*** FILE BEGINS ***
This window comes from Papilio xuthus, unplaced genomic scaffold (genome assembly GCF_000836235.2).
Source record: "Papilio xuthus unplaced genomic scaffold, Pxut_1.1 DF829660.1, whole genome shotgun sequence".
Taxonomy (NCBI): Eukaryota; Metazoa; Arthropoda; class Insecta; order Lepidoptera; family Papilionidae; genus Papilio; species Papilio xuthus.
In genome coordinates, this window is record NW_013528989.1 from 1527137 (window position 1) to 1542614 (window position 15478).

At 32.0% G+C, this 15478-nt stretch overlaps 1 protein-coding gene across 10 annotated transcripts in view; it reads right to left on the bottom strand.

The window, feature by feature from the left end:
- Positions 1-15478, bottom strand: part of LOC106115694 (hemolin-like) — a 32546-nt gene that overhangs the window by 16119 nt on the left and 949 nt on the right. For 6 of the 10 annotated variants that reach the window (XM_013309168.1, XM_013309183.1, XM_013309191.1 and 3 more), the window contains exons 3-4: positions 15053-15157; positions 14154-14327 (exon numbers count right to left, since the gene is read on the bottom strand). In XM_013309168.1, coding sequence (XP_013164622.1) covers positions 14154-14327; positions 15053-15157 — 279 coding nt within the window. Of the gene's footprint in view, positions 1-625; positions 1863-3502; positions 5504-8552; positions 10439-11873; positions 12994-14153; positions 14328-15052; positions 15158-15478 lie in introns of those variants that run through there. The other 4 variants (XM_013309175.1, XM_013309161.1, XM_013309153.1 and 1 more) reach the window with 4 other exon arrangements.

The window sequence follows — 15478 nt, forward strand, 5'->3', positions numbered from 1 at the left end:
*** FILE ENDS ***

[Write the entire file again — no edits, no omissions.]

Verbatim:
This window comes from Papilio xuthus, unplaced genomic scaffold (genome assembly GCF_000836235.2).
Source record: "Papilio xuthus unplaced genomic scaffold, Pxut_1.1 DF829660.1, whole genome shotgun sequence".
Taxonomy (NCBI): Eukaryota; Metazoa; Arthropoda; class Insecta; order Lepidoptera; family Papilionidae; genus Papilio; species Papilio xuthus.
In genome coordinates, this window is record NW_013528989.1 from 1527137 (window position 1) to 1542614 (window position 15478).

At 32.0% G+C, this 15478-nt stretch overlaps 1 protein-coding gene across 10 annotated transcripts in view; it reads right to left on the bottom strand.

The window, feature by feature from the left end:
- Positions 1-15478, bottom strand: part of LOC106115694 (hemolin-like) — a 32546-nt gene that overhangs the window by 16119 nt on the left and 949 nt on the right. For 6 of the 10 annotated variants that reach the window (XM_013309168.1, XM_013309183.1, XM_013309191.1 and 3 more), the window contains exons 3-4: positions 15053-15157; positions 14154-14327 (exon numbers count right to left, since the gene is read on the bottom strand). In XM_013309168.1, coding sequence (XP_013164622.1) covers positions 14154-14327; positions 15053-15157 — 279 coding nt within the window. Of the gene's footprint in view, positions 1-625; positions 1863-3502; positions 5504-8552; positions 10439-11873; positions 12994-14153; positions 14328-15052; positions 15158-15478 lie in introns of those variants that run through there. The other 4 variants (XM_013309175.1, XM_013309161.1, XM_013309153.1 and 1 more) reach the window with 4 other exon arrangements.

The window sequence follows — 15478 nt, forward strand, 5'->3', positions numbered from 1 at the left end: